The Covid pandemic has had a significant impact on the ability of the NHS to provide some routine services. We recognise that patients are waiting longer than we would all like and it is not always possible to identify when treatment will take place. This document provides you with information on how you can support yourself while waiting to attend the hospital.
You don’t need to ring your GP, or the hospital caring for you for an update on waiting times because all the information is available on the My Planned Care website.
This guidance has been supported by clinicians who are responsible for your care to support and to help keep you well whilst waiting for your procedure.
The information provided is aimed at helping and supporting you before you attend your appointment, or before you have treatment. This will help ensure you are in the best possible physical and mental health. Maintaining and improving your overall wellbeing will also lead to faster recovery if you require further investigations or treatment.
Guidance for patients
You will be contacted by the relevant team for your first appointment, whilst you are waiting please read this leaflet for more information on what you can do to help and support yourself.
How you can support yourself while you wait for your procedure?
There are things you can do whilst you wait for your appointment to make you sure you are as healthy and strong as you can be.
In the time leading up to your appointment, be sure to take good care of yourself by taking a few smart steps. These simple tips could ensure you are in the best possible health prior to your first appointment.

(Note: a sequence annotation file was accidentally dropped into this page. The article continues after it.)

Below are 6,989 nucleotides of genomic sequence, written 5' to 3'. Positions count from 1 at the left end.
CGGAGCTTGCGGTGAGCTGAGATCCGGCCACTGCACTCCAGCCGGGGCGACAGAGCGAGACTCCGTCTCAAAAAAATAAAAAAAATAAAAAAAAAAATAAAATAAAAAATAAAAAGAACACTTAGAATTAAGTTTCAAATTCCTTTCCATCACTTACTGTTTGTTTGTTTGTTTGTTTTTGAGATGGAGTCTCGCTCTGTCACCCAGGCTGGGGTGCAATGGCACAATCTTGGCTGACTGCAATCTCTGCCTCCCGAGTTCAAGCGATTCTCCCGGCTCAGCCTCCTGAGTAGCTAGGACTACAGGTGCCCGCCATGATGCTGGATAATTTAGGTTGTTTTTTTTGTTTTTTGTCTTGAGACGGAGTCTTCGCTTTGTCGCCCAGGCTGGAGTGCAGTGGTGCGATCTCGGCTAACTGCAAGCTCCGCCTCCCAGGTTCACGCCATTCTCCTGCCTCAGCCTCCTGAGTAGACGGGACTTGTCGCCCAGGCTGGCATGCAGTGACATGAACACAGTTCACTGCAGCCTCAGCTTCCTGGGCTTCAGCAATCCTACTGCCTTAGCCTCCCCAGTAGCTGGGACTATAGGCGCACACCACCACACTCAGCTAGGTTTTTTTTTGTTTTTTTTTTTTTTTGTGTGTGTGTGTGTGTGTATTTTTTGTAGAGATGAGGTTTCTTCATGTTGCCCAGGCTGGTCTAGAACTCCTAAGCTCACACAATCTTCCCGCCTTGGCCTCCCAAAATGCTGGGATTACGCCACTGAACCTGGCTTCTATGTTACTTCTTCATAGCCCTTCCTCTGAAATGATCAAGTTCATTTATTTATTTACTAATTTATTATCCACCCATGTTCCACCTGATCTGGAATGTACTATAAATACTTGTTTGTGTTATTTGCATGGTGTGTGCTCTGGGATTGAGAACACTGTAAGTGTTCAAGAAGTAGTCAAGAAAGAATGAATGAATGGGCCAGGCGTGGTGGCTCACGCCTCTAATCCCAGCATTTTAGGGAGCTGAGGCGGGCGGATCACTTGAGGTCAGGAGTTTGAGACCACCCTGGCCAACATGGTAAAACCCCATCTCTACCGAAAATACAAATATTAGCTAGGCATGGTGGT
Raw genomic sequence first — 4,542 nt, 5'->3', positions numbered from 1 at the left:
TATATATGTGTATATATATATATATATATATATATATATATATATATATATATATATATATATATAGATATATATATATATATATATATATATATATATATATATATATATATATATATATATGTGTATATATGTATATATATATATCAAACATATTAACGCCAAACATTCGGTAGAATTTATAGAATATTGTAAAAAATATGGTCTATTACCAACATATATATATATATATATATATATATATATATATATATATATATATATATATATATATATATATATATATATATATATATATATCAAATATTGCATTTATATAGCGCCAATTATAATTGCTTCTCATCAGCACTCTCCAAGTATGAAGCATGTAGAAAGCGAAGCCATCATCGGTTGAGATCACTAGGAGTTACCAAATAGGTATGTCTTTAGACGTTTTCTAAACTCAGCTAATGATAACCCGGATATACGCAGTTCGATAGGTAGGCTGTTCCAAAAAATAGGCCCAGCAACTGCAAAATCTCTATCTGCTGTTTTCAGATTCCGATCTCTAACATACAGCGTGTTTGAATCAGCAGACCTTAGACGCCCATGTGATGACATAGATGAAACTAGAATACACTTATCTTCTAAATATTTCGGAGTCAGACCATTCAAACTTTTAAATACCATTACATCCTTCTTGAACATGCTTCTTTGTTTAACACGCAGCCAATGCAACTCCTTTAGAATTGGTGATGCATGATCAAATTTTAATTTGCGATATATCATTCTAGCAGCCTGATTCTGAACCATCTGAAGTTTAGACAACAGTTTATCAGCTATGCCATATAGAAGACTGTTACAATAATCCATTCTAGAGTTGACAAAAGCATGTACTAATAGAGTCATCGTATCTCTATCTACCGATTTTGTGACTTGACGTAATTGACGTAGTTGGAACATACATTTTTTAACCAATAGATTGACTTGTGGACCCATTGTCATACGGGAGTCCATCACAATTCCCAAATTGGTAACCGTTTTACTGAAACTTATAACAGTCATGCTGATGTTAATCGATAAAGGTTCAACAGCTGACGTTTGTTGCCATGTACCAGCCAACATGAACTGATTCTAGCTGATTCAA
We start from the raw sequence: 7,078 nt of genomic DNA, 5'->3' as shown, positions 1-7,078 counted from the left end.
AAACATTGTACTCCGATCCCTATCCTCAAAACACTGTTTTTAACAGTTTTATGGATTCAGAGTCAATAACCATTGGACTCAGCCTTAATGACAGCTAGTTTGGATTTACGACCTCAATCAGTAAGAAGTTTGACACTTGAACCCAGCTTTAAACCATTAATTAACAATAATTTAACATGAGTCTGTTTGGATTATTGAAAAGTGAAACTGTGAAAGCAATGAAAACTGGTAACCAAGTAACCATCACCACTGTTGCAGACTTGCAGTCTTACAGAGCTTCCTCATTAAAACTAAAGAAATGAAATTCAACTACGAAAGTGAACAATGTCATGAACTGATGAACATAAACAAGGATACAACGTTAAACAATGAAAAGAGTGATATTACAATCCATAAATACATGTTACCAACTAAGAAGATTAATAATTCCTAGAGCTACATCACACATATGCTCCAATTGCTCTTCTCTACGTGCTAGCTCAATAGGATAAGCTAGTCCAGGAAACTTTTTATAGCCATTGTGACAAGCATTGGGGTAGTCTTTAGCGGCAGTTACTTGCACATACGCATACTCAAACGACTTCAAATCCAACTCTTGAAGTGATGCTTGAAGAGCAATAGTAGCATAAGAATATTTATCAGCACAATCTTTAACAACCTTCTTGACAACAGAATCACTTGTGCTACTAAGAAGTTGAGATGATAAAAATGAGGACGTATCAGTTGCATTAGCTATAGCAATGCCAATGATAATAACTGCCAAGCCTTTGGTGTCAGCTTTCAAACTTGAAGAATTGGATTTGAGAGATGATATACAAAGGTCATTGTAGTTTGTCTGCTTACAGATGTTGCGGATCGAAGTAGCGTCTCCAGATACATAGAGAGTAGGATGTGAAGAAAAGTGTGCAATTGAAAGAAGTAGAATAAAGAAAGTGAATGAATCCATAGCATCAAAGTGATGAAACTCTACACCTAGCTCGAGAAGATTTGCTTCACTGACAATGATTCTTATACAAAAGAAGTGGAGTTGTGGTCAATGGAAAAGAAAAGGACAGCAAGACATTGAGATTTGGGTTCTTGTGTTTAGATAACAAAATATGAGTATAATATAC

Keeping yourself healthy before your appointment is important. This document provides information on how you can achieve and maintain a healthy weight, get active, quit smoking and reduce your alcohol intake
The national Better Health website can also help you to kickstart your health and prepare you for a healthier, happier future.
No matter how much you do, physical activity is good for your body and mind. Adults should aim to be active every day. If you are able to do so, a daily brisk walk can boost your energy, lift your mood and make everyday activities easier.
It is advised all adults should do some physical activity every day. The UK guidelines for adults aged 19-64 (including disabled adults, pregnant women and new mothers) is to try and be physically active every day if you are able to do so.
Try strengthening activities that work all the major muscles (legs, hips, back, abdomen, chest, shoulders and arms) at least twice a week if you are able to do so.
Reduce time spent sitting or lying down and break up long periods of not moving with some activity.
There is also guidance for exercise on the NHS website for older adults (65+) which can be accessed using the following link;
Make sure that the type and intensity of your activity is appropriate for your level of fitness. Visit www.nhs.uk/live-well/exercise/ to find out more.
If you’re going into hospital for an appointment, investigation, or treatment, it is strongly advised that you stop smoking as soon as possible.
By quitting smoking you will give your body as much time as possible to repair itself and be beneficial. The best way to quit smoking is with a combination of personalised support and stop smoking aids, like nicotine replacement.
Free quitting services